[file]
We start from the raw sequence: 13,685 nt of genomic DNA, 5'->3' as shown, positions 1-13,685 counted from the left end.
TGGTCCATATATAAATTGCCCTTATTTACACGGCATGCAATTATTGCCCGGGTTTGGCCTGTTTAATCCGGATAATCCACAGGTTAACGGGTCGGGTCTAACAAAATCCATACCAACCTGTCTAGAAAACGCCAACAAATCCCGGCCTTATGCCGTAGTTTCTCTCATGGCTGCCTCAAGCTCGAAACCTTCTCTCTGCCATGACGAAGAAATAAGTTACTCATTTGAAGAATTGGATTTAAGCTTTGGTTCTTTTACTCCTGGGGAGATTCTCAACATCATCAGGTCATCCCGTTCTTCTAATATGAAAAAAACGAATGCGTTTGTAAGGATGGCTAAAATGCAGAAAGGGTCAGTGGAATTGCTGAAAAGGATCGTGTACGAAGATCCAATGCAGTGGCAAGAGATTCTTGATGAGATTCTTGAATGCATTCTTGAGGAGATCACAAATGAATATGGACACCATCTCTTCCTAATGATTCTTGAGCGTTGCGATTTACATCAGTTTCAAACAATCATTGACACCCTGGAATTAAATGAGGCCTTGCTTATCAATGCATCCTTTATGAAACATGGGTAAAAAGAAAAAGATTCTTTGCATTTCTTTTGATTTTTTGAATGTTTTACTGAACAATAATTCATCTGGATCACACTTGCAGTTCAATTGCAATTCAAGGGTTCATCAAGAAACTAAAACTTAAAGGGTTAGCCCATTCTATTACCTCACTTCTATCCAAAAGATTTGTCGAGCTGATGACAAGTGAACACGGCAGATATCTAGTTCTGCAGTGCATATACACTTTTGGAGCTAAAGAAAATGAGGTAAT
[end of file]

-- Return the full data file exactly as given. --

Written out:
We start from the raw sequence: 13,685 nt of genomic DNA, 5'->3' as shown, positions 1-13,685 counted from the left end.
TGGTCCATATATAAATTGCCCTTATTTACACGGCATGCAATTATTGCCCGGGTTTGGCCTGTTTAATCCGGATAATCCACAGGTTAACGGGTCGGGTCTAACAAAATCCATACCAACCTGTCTAGAAAACGCCAACAAATCCCGGCCTTATGCCGTAGTTTCTCTCATGGCTGCCTCAAGCTCGAAACCTTCTCTCTGCCATGACGAAGAAATAAGTTACTCATTTGAAGAATTGGATTTAAGCTTTGGTTCTTTTACTCCTGGGGAGATTCTCAACATCATCAGGTCATCCCGTTCTTCTAATATGAAAAAAACGAATGCGTTTGTAAGGATGGCTAAAATGCAGAAAGGGTCAGTGGAATTGCTGAAAAGGATCGTGTACGAAGATCCAATGCAGTGGCAAGAGATTCTTGATGAGATTCTTGAATGCATTCTTGAGGAGATCACAAATGAATATGGACACCATCTCTTCCTAATGATTCTTGAGCGTTGCGATTTACATCAGTTTCAAACAATCATTGACACCCTGGAATTAAATGAGGCCTTGCTTATCAATGCATCCTTTATGAAACATGGGTAAAAAGAAAAAGATTCTTTGCATTTCTTTTGATTTTTTGAATGTTTTACTGAACAATAATTCATCTGGATCACACTTGCAGTTCAATTGCAATTCAAGGGTTCATCAAGAAACTAAAACTTAAAGGGTTAGCCCATTCTATTACCTCACTTCTATCCAAAAGATTTGTCGAGCTGATGACAAGTGAACACGGCAGATATCTAGTTCTGCAGTGCATATACACTTTTGGAGCTAAAGAAAATGAGGTAAT